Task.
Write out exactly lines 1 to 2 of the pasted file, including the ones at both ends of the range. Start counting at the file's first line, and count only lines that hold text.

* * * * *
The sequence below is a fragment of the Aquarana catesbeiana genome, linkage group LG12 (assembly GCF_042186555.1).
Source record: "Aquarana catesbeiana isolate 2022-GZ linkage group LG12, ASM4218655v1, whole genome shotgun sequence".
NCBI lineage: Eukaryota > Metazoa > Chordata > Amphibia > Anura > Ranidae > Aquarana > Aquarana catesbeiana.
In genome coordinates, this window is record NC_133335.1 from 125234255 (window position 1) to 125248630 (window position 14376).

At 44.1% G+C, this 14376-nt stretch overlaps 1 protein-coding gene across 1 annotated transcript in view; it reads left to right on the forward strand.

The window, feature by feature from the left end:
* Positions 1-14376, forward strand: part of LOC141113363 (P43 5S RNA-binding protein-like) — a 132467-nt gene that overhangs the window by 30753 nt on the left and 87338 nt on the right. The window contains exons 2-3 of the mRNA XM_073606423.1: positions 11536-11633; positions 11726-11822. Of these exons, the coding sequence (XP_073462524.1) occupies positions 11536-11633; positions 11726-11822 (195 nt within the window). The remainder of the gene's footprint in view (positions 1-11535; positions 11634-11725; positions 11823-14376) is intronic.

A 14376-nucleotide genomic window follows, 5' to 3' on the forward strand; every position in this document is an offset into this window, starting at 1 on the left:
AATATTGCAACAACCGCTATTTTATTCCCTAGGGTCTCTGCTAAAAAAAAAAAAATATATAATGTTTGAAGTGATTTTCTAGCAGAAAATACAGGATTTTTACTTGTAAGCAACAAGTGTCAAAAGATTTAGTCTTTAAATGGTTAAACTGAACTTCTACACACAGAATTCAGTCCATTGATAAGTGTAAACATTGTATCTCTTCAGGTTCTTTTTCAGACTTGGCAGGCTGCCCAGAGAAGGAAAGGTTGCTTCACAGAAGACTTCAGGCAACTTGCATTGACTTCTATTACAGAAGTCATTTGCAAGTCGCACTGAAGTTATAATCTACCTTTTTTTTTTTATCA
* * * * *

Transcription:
The sequence below is a fragment of the Aquarana catesbeiana genome, linkage group LG12 (assembly GCF_042186555.1).
Source record: "Aquarana catesbeiana isolate 2022-GZ linkage group LG12, ASM4218655v1, whole genome shotgun sequence".